If you want to clean the inside hatband you can use an old soft toothbrush and some mild detergent and water. Do it in small stages and do not soak the hatband as you may cause the material to bleed and stain. Basically use a slightly damp bristle to scrub and lift the grime off. Dab with an old clean towel as you go.
That's all I can think of at the moment as it's late and I'm exhausted from a long, long day in my shop. If I think of any other pointers I'll let you know. Good luck.
- Eva



By lumo On 03/25/02  

if the hats mean a lot to you, it might be worth your while to have them professionally looked after (and in the future pick ONE party hat for ALL your potentially-falling-asleep-in-it hat outings). i think it is very important to wear the items, such as hats, that you collect... but it's also important to respect their history...

there are a couple hat makers here in toronto that look after old hats and make new ones... hopefully there is one in your home town that you can (at the very least) go to for some advice. perhaps the ones that are worst for the wear can go to the 'hat doctor', and the others you can look after on your own... a gentle hand, some carefully matched thread, a bit of TLC, and you ought to be good to go.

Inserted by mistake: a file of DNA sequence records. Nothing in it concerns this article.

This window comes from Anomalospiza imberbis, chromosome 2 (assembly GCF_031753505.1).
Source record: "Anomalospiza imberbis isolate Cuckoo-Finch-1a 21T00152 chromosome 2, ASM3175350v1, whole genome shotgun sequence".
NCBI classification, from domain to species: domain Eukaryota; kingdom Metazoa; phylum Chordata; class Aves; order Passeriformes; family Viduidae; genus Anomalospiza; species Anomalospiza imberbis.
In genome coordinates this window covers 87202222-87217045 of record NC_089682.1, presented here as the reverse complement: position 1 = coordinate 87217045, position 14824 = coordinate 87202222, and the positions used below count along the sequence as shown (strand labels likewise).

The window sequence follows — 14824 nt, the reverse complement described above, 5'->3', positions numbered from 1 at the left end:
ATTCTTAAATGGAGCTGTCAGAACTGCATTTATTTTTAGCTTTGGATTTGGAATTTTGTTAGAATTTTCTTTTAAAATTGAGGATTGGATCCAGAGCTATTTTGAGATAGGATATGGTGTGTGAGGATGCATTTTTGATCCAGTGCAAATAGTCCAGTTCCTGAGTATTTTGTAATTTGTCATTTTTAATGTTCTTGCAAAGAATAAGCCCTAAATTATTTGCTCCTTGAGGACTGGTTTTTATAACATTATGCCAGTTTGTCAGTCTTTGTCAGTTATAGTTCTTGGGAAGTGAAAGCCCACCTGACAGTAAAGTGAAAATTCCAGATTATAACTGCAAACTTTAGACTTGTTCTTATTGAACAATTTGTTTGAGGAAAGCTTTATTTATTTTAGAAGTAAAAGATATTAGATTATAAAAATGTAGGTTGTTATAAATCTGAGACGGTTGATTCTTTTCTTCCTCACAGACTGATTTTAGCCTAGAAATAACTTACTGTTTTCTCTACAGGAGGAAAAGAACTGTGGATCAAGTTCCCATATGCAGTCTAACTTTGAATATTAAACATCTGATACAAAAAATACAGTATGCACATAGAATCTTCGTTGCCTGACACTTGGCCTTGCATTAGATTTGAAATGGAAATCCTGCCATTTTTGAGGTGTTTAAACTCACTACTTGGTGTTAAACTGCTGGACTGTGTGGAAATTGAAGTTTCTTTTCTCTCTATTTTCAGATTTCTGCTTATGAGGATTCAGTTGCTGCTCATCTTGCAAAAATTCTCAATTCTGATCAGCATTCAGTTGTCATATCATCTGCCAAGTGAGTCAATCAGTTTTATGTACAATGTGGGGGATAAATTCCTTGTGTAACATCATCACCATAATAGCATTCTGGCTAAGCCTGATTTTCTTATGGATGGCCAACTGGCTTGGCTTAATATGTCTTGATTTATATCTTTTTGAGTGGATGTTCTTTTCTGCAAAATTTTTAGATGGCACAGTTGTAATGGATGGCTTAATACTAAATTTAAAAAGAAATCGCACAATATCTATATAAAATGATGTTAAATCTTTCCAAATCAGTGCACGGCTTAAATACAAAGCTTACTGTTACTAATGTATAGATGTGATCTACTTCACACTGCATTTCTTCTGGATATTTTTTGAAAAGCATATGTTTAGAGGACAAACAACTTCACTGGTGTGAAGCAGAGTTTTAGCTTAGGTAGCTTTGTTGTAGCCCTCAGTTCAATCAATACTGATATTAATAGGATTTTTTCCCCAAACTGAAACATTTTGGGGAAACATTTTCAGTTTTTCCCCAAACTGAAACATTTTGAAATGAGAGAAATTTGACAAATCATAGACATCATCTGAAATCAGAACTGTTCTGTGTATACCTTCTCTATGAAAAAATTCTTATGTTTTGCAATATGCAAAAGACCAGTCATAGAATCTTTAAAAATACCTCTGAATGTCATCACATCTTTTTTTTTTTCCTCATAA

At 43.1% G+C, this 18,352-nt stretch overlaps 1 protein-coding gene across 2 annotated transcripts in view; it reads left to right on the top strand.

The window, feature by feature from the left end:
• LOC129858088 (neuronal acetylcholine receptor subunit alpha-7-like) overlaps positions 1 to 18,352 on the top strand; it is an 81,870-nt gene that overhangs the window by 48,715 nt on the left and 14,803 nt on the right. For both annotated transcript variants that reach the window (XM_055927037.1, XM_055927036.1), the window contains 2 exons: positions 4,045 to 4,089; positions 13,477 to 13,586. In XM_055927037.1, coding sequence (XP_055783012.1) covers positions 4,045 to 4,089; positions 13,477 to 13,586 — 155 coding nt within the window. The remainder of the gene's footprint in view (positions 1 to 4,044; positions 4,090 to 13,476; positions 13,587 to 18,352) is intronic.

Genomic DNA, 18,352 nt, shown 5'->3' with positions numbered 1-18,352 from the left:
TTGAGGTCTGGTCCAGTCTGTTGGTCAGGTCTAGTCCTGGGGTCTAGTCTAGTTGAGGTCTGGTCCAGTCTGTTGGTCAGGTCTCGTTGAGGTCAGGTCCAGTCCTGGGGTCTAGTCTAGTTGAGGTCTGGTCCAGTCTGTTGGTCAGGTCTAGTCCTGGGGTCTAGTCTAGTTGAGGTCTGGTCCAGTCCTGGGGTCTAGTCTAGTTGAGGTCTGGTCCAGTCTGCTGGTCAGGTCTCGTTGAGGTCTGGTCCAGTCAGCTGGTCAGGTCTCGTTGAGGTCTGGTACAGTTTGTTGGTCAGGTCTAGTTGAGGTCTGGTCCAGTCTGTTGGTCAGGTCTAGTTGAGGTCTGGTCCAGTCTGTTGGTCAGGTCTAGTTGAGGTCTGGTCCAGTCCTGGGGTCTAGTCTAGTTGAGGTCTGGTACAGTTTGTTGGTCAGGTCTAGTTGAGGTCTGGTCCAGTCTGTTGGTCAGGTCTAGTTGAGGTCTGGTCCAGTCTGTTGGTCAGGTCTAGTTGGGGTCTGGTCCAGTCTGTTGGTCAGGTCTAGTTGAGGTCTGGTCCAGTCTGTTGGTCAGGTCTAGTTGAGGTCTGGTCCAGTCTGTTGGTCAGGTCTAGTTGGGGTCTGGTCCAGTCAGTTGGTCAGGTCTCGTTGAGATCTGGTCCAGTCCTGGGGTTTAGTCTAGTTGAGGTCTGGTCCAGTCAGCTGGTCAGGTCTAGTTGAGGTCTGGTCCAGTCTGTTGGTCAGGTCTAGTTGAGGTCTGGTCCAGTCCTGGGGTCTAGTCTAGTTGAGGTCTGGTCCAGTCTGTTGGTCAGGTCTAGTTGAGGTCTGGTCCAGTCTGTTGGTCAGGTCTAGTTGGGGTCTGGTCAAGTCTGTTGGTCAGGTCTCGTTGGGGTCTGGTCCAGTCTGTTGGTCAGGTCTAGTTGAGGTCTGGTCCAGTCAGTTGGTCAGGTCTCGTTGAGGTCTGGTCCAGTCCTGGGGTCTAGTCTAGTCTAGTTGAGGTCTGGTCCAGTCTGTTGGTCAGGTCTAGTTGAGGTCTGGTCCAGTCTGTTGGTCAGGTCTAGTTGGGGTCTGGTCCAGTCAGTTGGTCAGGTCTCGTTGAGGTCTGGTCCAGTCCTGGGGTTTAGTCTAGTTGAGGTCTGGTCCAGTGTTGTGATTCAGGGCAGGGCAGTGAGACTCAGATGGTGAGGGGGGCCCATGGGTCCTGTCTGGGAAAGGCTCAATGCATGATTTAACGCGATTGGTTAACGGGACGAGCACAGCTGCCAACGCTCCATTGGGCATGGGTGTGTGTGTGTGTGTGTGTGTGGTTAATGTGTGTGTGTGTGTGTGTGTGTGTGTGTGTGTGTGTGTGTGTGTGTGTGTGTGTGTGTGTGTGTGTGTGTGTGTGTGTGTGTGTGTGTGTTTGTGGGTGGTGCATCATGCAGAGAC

~lumo (another hat collector)



By crankyisgood On 03/25/02  

mishy: i recommend keeping a hatbox in mr. mishy's truck and --this is the hard part-- learning to allow him to gently pry away the beautiful hat and place it in the hatbox for you before you go horizontal in the back.

then you won't have to fear these wonderful glitterati coming after you and taking your hats away!

and now to destroy some vinyl recordings...

yours in flagrant violation of the theory of putting beautiful things on the shelf, never to be used and loved again (okay okay i know you collectors love the hats in a different & totally valid-for-you way...),

cranky daphne



By donna dora On 03/25/02  

yay for wearing hats at completely inappropriate times! i once wore a little hat with a veil - over my face no less - to a disgusting, crowded, ucla, frat boy, kegger. it was a surreal experience. i don't think any other girl there was even wearing socks or shoes, just those cheap thong sandals.



By mishymisu On 03/25/02  

Whoa boy, thanks for the tips but I just wanted to reassure everyone that i am somewhat prone to hyperbole and my hats really arn't THAT mistreated, the feathers on some are just getting a litle wonky. But I will try to steam them back into lusterous shape, so thanks for the advice!

Donna Dora, I once, though bizarre twists of fate, ended up at a frat party (My one and only thank god) dressed as one of the three little school girls from the Mikado except in entirely sage green glitter fabric. I think every single drunken engineering student there made some sort of "hey, are you japanese? japanese girls are hot" comment at me. That was one weird night!